Pak accuses India of avoiding resumption of bilateral talks
Islamabad: Pakistan on Thursday accused India
of avoiding the resumption of the bilateral dialogue process
that was stalled in the wake of the 2008 Mumbai terror attacks
and "cherry-picking" the issues that it is willing to discuss.
Foreign Office spokesman Abdul Basit made the remarks
while responding to a question during the weekly news briefing
on Indian External Affairs Minister S M Krishna's reported
comment that Pakistan was responsible for the failure of talks
held in July.
"India knows well who is responsible for the current
impasse. It is India which is resorting to cherry-picking and
avoiding to resume the dialogue process on all issues. India
is also upset about our Foreign Minster's raising the Jammu
and Kashmir dispute in his statement at the UN General
Assembly session," Basit said.
Responding to reported comments by Indian leaders that
Pakistan had made the Kashmir issue central to all
negotiations, Basit said Islamabad could not afford to ignore
alleged human rights violations by Indian security forces in
the disputed Himalayan region.
"Let me reiterate that Pakistan is ready to resume the
dialogue process as soon as possible but not to the exclusion
of the Kashmir dispute or other important issues... It is
difficult to explain as to how a country that indulges in
grisly human rights violations and suppresses the inalienable
rights of Kashmiris can claim to be the world's largest
democracy," he said.
Replying to another question on the absence of a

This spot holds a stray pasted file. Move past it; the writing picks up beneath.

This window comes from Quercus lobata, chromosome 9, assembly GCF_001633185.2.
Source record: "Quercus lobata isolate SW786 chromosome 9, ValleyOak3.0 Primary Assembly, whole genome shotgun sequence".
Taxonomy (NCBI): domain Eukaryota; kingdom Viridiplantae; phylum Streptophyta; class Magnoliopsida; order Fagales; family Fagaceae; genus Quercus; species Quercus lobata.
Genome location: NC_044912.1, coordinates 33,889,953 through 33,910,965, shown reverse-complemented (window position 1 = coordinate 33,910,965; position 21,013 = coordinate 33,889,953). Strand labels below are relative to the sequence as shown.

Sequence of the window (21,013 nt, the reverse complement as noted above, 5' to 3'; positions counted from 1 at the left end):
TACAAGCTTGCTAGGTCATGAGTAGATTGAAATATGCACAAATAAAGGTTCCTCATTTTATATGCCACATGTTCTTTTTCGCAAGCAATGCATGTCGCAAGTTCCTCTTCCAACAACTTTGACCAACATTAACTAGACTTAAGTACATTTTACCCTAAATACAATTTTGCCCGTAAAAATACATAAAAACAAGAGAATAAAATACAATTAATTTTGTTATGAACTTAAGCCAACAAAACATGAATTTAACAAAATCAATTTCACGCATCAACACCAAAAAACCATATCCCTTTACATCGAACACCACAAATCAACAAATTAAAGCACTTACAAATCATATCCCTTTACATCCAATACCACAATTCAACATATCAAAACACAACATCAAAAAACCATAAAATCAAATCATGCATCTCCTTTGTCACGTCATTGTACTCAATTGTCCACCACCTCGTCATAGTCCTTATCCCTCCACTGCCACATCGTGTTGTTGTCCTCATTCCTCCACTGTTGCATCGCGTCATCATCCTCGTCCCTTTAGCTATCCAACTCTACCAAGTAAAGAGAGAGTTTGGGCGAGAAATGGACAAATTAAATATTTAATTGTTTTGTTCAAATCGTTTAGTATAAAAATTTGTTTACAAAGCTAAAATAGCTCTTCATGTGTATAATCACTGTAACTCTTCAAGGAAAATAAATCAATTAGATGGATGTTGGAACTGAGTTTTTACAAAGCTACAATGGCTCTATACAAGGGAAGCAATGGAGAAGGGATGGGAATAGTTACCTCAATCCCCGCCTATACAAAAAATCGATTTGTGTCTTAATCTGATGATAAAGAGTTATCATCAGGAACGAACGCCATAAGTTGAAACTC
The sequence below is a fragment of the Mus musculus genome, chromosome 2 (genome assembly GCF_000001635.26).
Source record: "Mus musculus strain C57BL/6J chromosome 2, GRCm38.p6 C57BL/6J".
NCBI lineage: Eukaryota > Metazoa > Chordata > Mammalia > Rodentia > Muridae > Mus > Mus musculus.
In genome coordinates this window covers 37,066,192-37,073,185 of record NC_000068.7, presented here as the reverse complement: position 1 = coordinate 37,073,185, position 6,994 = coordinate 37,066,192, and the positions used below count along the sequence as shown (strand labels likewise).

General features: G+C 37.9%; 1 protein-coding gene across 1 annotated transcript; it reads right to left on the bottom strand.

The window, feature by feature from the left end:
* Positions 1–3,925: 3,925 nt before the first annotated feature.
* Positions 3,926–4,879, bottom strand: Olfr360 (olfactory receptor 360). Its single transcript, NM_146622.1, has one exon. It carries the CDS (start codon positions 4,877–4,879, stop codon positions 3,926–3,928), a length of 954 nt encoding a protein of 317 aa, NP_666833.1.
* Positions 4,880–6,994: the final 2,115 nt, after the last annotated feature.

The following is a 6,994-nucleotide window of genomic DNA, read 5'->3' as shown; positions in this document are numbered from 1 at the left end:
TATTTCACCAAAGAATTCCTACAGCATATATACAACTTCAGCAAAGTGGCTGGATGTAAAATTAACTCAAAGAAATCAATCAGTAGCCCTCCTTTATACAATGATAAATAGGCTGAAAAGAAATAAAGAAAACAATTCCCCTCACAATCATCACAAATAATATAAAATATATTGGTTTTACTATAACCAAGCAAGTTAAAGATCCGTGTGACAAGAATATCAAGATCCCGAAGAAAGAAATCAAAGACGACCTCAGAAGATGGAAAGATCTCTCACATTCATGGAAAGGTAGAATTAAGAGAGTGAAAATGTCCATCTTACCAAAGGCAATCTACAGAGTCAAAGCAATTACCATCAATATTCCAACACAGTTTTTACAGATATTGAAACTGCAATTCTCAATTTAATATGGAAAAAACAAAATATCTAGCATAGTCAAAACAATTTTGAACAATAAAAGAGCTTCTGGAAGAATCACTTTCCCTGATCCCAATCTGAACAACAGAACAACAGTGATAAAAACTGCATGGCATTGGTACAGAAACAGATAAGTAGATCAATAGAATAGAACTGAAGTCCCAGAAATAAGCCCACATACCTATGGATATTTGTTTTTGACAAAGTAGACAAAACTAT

reference to Kashmir in the joint statement issued following
Chinese Premier Wen Jiabao's recent visit to Pakistan, Basit
said Beijing had always supported Islamabad on the Kashmir
issue and backed the dialogue between Pakistan and India to
peacefully resolve the dispute.
Pakistan and India, Basit said, need to discuss "all
the issues that continue to bedevil our relations" and
Islamabad has not sought the resumption of talks only on the
"There is no denying that the Kashmir dispute is the
core issue between our two countries. Had this issue been
resolved 60 years ago, Pakistan-India relations would have
been on a different trajectory. But since this is a core issue
Pakistan cannot agree to any negotiations which do not include
this dispute as an agenda item," he said.
Basit reiterated the allegation that India is using
terrorism as a "propaganda ploy" against Pakistan though the
world community had acknowledged the country's contributions
At the same time, he urged India to share with
Pakistan the findings of its investigation into the attack on
the Samjhauta Express train that killed 42 Pakistanis. "India's continued reticence on Samjhauta Express
raises many questions. It is time India takes us into
confidence and stops beating about the bush," Basit said.
In response to another question about top world
leaders calling on Pakistan to do more against terrorism,
Basit said the country had conveyed its concerns in this
regard to France, Britain and Germany.
"We hope that these important countries...will
understand the true perspective of the issues in this region
because terrorism is a global phenomenon and all countries
need to cooperate to address this issue effectively rather
than indulging in blame game just for commercial and political
expediencies," he said.